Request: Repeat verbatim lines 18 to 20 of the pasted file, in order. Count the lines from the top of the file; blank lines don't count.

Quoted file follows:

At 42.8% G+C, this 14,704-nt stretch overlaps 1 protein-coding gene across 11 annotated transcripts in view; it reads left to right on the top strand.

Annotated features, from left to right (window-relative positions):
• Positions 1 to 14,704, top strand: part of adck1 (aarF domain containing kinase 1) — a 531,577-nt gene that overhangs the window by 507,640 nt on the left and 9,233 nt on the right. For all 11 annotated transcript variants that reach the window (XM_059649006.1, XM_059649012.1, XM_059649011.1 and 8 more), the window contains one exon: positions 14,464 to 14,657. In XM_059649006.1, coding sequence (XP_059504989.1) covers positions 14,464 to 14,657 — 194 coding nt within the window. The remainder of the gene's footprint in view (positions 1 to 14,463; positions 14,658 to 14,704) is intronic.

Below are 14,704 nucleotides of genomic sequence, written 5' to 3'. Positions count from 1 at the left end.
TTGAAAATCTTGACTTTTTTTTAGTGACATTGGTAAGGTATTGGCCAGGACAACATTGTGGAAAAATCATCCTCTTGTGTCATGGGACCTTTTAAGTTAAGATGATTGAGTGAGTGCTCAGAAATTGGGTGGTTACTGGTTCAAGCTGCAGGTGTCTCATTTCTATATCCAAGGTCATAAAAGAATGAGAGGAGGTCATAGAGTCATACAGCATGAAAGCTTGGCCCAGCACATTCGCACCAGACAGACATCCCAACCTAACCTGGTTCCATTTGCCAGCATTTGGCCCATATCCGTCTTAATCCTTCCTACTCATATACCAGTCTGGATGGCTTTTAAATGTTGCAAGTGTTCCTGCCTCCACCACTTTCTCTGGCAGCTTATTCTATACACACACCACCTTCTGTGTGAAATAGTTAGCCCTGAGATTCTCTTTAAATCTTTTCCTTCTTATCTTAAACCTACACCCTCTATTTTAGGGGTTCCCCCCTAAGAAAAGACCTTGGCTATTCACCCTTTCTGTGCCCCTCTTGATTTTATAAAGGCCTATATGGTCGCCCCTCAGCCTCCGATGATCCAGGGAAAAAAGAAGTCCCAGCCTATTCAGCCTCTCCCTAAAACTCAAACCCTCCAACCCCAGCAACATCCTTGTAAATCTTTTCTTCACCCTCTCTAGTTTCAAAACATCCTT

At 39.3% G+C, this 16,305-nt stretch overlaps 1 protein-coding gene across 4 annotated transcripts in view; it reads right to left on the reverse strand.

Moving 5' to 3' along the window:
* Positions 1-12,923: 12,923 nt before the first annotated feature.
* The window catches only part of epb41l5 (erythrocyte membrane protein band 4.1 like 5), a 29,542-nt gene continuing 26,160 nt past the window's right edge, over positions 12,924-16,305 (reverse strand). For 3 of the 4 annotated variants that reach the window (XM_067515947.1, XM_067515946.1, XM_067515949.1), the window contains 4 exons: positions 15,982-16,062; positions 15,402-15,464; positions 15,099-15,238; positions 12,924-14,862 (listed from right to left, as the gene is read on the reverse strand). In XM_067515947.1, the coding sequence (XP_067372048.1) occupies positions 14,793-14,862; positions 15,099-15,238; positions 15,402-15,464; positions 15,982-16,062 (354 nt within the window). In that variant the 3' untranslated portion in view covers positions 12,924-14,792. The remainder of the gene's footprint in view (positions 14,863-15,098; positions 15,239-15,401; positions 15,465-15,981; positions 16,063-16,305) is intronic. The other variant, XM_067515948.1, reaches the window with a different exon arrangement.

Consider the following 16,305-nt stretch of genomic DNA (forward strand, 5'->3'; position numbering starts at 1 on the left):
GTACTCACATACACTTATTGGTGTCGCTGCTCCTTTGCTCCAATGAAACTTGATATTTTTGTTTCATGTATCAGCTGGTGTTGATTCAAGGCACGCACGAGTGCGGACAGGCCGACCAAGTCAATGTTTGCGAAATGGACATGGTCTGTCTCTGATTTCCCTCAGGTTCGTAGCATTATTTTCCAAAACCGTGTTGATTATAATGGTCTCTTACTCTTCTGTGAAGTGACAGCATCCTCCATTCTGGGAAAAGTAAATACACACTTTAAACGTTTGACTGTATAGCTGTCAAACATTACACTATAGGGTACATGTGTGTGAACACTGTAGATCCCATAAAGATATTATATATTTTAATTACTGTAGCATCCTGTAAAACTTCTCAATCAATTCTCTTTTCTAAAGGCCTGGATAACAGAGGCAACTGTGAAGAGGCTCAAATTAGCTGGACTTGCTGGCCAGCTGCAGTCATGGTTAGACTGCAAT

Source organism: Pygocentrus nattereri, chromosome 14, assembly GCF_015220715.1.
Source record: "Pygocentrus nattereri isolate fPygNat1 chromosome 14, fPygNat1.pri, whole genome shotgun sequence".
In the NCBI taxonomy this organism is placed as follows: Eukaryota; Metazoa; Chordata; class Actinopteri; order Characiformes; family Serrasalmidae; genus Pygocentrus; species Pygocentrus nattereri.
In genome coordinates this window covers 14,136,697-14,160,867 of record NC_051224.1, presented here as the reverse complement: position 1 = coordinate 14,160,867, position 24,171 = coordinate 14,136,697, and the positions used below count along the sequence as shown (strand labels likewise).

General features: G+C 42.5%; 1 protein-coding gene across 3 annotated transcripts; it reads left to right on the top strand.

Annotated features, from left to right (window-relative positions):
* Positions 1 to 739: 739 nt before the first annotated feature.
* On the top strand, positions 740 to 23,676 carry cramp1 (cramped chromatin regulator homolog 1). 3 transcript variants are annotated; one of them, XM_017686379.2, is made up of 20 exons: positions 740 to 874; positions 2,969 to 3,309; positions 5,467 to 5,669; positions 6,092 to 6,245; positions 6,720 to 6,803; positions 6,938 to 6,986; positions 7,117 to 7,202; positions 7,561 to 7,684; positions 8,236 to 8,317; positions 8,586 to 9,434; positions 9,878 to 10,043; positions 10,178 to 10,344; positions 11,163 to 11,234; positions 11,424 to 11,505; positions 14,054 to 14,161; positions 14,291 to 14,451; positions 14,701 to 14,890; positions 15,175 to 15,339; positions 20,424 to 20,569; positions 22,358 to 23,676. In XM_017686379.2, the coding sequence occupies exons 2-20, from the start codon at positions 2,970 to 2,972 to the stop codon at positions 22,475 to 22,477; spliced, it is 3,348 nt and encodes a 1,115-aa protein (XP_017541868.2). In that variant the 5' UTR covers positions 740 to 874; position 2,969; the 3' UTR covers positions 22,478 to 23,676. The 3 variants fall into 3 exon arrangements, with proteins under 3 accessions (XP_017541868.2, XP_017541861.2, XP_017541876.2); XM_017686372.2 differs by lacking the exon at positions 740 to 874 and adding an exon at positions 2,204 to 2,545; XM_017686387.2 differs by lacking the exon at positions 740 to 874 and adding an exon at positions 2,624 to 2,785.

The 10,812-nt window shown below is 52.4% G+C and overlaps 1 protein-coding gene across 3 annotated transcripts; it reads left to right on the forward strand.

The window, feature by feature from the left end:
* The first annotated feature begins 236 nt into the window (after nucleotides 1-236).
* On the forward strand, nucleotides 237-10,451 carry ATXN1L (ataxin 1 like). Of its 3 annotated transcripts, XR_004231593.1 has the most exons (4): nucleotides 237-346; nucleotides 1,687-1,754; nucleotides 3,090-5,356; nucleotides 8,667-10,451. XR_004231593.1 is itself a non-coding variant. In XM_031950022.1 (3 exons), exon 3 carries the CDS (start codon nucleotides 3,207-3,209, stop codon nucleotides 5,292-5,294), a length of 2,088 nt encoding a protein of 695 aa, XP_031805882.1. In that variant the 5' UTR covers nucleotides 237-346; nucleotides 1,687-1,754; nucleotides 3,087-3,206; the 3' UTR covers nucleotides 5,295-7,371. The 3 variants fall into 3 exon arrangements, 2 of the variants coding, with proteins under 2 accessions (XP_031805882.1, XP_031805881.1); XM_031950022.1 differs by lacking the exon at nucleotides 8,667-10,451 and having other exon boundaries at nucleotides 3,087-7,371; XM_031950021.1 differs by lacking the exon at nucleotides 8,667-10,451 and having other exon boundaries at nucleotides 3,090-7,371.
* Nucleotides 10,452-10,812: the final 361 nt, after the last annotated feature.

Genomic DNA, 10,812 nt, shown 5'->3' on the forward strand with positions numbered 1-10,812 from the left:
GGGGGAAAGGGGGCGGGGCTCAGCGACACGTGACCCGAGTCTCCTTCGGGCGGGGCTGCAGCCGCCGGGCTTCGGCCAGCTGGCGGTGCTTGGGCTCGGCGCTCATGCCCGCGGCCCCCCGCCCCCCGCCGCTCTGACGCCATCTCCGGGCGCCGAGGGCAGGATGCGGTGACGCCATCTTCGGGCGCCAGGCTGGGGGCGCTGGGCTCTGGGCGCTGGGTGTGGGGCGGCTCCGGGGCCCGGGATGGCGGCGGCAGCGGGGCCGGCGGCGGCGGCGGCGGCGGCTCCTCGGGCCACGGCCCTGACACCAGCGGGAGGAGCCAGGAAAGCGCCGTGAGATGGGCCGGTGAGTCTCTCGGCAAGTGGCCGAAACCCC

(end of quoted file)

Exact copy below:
* Positions 1 to 739: 739 nt before the first annotated feature.
* On the top strand, positions 740 to 23,676 carry cramp1 (cramped chromatin regulator homolog 1). 3 transcript variants are annotated; one of them, XM_017686379.2, is made up of 20 exons: positions 740 to 874; positions 2,969 to 3,309; positions 5,467 to 5,669; positions 6,092 to 6,245; positions 6,720 to 6,803; positions 6,938 to 6,986; positions 7,117 to 7,202; positions 7,561 to 7,684; positions 8,236 to 8,317; positions 8,586 to 9,434; positions 9,878 to 10,043; positions 10,178 to 10,344; positions 11,163 to 11,234; positions 11,424 to 11,505; positions 14,054 to 14,161; positions 14,291 to 14,451; positions 14,701 to 14,890; positions 15,175 to 15,339; positions 20,424 to 20,569; positions 22,358 to 23,676. In XM_017686379.2, the coding sequence occupies exons 2-20, from the start codon at positions 2,970 to 2,972 to the stop codon at positions 22,475 to 22,477; spliced, it is 3,348 nt and encodes a 1,115-aa protein (XP_017541868.2). In that variant the 5' UTR covers positions 740 to 874; position 2,969; the 3' UTR covers positions 22,478 to 23,676. The 3 variants fall into 3 exon arrangements, with proteins under 3 accessions (XP_017541868.2, XP_017541861.2, XP_017541876.2); XM_017686372.2 differs by lacking the exon at positions 740 to 874 and adding an exon at positions 2,204 to 2,545; XM_017686387.2 differs by lacking the exon at positions 740 to 874 and adding an exon at positions 2,624 to 2,785.

The 10,812-nt window shown below is 52.4% G+C and overlaps 1 protein-coding gene across 3 annotated transcripts; it reads left to right on the forward strand.